Have you every wondered what those practicing the dark arts of arbitrage are up to? It’s an often-used phrase but not many of us have actually bumped into someone who owns up to be an arbitrager. In plain terms an arbitrager seeks to take advantage of disparities between two markets that historically have shown a close correlation. So for example New York Comex copper and London LME copper prices would normally move in close correlation. If they get out of sync arbitragers will sell one and buy the other in the expectation they will return to equivalence. Well markets like New York and London copper move so closely that the margins remain thin. Playing such differences as appear in such a highly liquid market provide limited opportunities so these clever chaps have long since moved onto more lucrative arenas. The objective remains the same but seeing the differences as they develop and being able to match them to a historical norm takes a little more insight.
MetalMiner has developed a pretty clever index based on hundreds of price points around the world, updated daily and reporting metals prices impacting a wide spectrum of industries. Curiosity got the better of me this morning and playing with LME base metals prices during the month of June I ran a correlation with Chinese domestic base metals prices over the same period fully expecting a close correlation within fractions of a percent. Surprisingly this was not the case. While base metals everywhere have come off in the month of June they have come off more on the LME than they have in China. For example aluminum fell 4.26% in RMB from June 1 to June 27 but the LME fell 8.05% during the same period. Zinc fell 3.30% in China compared to 5.79% on the LME, whereas tin fell 3.24% compared to 5.93%. The largest disparity involved lead, which fell only 3.14% in China but 8.20% on the LME.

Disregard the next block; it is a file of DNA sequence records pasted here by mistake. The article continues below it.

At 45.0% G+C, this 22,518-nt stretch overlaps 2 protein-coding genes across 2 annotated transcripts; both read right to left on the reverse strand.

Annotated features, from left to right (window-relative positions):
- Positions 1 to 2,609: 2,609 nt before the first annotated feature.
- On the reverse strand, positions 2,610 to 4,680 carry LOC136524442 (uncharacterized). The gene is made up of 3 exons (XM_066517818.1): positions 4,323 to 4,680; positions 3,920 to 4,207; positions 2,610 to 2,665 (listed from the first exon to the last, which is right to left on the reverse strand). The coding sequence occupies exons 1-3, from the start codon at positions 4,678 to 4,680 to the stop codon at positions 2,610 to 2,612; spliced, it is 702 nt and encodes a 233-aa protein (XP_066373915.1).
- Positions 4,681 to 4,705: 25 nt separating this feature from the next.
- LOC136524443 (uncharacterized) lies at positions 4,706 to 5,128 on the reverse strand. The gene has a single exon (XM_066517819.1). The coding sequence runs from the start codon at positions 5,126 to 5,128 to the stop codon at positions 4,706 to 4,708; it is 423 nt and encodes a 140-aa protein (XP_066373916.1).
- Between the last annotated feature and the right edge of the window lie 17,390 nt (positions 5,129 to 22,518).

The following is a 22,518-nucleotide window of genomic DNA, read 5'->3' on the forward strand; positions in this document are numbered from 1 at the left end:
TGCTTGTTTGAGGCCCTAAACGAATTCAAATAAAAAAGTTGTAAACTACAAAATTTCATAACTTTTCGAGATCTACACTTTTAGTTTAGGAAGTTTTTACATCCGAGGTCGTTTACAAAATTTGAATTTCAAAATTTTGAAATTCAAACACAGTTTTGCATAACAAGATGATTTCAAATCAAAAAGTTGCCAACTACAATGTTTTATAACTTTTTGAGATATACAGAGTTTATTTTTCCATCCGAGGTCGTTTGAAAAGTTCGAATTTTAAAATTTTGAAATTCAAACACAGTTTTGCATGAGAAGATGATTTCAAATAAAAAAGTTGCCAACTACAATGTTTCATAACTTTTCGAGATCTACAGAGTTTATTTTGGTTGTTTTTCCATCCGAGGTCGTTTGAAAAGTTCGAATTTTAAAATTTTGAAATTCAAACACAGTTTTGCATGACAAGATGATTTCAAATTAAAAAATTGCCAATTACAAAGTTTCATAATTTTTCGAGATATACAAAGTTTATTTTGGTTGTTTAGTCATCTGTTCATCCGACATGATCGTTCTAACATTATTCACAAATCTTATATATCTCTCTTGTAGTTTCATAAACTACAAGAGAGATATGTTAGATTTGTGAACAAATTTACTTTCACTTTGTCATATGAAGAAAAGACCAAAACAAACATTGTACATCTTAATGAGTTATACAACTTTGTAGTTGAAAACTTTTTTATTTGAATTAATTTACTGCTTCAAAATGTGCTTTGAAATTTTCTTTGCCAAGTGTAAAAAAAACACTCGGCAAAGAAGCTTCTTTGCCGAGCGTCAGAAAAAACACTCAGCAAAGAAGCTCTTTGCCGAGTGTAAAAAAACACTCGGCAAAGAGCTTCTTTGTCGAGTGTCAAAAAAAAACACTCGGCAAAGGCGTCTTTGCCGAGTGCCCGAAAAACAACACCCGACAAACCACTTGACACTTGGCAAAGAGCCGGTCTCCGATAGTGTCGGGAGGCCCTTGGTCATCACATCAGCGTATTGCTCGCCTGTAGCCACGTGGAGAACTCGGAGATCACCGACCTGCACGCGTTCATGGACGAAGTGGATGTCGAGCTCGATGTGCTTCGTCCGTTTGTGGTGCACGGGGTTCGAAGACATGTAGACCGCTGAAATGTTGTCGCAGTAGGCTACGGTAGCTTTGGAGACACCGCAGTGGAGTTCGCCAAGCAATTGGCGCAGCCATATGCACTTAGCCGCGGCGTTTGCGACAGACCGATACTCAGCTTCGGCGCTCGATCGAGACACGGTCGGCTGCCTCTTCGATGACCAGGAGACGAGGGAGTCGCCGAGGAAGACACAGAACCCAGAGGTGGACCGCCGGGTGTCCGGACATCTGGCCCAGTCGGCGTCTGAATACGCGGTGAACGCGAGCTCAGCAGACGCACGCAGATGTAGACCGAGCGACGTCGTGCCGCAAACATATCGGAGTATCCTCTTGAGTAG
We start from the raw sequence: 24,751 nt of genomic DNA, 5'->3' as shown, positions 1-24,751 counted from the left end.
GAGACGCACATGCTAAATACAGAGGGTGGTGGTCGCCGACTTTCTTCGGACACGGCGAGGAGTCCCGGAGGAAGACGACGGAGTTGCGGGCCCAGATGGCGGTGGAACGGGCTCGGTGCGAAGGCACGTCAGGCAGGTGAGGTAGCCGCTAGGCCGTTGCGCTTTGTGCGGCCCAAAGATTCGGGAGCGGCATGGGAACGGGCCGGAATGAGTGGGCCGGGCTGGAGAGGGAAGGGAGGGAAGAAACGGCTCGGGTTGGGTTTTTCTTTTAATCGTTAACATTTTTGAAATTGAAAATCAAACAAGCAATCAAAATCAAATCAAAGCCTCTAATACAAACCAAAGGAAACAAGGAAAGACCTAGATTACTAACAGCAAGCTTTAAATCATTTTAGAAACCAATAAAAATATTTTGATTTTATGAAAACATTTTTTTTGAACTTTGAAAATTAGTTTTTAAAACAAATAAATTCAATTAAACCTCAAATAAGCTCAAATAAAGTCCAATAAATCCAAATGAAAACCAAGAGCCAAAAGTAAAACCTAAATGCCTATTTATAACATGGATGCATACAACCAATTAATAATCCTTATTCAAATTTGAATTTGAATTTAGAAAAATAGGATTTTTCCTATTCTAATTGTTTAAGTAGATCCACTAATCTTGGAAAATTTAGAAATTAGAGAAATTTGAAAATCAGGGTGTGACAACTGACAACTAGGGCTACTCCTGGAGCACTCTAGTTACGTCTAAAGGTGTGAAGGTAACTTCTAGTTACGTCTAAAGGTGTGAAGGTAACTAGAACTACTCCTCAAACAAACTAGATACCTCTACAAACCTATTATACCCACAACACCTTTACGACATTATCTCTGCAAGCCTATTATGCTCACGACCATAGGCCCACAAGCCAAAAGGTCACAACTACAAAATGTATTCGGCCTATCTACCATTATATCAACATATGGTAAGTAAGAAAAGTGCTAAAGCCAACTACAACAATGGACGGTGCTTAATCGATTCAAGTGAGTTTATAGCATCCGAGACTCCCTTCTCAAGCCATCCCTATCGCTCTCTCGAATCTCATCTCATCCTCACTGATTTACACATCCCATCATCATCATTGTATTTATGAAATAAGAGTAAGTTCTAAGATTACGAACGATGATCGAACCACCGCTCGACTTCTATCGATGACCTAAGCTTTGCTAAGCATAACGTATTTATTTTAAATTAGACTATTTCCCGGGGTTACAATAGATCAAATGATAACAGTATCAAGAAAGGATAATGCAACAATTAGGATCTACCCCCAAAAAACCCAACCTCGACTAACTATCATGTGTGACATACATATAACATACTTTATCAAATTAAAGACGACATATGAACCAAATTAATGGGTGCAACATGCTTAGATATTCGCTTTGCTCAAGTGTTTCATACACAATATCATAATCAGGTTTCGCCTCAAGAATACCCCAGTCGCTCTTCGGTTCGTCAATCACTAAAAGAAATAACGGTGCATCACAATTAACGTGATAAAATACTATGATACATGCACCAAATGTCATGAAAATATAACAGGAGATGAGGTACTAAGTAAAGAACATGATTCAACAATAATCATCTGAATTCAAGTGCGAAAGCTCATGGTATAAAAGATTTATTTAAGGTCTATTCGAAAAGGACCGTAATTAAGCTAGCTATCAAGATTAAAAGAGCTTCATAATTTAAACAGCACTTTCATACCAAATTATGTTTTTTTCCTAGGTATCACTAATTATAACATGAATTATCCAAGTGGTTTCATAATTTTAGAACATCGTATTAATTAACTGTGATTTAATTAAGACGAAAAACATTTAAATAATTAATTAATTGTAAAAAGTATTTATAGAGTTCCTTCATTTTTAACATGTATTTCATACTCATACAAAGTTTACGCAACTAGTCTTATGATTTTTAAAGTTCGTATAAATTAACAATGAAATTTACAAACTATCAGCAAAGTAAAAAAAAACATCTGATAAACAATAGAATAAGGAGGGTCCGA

Aah you say, maybe exchange rates are to blame? Good point, I thought of that too, but converting RMB prices to USD at the rate prevailing on the day of reporting shows aluminum prices in dollar terms dropped 4.17% rather than the 4.26% above, a miniscule difference.
Grounds here for arbitrage wizards to track the correlation and exploit divergences? Probably, maybe they are already at it, but more to the point access to such data allows metals consumers in the US to track the raw material costs of their Chinese suppliers (and the IndX doesn’t only track Chinese prices of course) and either take avoiding action if local price trends start moving against them or advantage if price trends move in their favor. Knowledge is power the saying goes. Well hasn’t that always been the case in the metals markets?